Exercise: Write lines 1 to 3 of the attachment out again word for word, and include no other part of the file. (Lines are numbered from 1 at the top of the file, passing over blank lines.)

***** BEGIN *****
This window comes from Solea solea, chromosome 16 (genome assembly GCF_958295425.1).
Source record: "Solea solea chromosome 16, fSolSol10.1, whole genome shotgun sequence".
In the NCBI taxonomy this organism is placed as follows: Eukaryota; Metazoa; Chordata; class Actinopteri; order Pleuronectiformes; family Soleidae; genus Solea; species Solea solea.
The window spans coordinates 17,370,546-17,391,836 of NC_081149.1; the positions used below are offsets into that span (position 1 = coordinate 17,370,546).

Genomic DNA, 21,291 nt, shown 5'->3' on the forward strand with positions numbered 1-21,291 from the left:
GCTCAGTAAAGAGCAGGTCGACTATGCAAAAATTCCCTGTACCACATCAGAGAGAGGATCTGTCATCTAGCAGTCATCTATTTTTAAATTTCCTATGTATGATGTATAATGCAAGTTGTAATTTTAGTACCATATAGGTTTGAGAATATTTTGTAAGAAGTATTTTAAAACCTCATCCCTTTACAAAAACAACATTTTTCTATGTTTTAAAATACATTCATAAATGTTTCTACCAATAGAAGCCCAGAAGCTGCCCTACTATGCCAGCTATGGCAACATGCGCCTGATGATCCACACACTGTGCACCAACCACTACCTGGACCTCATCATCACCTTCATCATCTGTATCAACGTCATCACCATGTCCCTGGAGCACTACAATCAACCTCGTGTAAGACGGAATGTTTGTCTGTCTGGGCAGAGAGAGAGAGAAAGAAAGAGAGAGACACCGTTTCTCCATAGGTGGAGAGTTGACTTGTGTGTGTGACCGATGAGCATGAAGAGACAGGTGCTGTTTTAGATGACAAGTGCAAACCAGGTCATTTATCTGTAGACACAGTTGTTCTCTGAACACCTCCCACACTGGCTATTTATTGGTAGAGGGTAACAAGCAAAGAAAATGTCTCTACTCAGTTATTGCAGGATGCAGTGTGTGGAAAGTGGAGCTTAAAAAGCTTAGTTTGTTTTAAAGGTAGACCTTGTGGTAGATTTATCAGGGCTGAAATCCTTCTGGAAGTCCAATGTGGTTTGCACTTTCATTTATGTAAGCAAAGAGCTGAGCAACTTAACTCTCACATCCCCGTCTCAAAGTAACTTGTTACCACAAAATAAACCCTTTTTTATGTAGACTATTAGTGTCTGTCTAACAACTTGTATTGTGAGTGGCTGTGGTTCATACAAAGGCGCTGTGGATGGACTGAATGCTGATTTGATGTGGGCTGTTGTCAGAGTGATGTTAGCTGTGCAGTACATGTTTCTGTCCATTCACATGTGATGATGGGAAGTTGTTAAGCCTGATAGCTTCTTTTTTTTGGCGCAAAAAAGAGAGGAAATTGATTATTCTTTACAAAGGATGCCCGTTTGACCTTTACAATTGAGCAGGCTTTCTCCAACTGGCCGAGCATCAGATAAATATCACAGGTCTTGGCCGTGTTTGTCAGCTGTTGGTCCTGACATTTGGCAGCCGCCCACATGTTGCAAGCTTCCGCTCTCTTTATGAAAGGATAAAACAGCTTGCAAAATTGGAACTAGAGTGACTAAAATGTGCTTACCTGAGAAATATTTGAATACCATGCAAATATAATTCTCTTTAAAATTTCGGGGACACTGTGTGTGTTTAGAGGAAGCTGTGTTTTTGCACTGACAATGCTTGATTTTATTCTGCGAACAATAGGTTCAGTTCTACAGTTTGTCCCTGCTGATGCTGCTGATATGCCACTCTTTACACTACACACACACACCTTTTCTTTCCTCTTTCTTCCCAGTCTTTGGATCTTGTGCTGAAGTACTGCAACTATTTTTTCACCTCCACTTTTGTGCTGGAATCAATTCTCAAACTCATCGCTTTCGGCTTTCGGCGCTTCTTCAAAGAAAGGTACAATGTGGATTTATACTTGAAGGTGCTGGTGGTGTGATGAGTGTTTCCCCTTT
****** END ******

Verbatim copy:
This window comes from Solea solea, chromosome 16 (genome assembly GCF_958295425.1).
Source record: "Solea solea chromosome 16, fSolSol10.1, whole genome shotgun sequence".
In the NCBI taxonomy this organism is placed as follows: Eukaryota; Metazoa; Chordata; class Actinopteri; order Pleuronectiformes; family Soleidae; genus Solea; species Solea solea.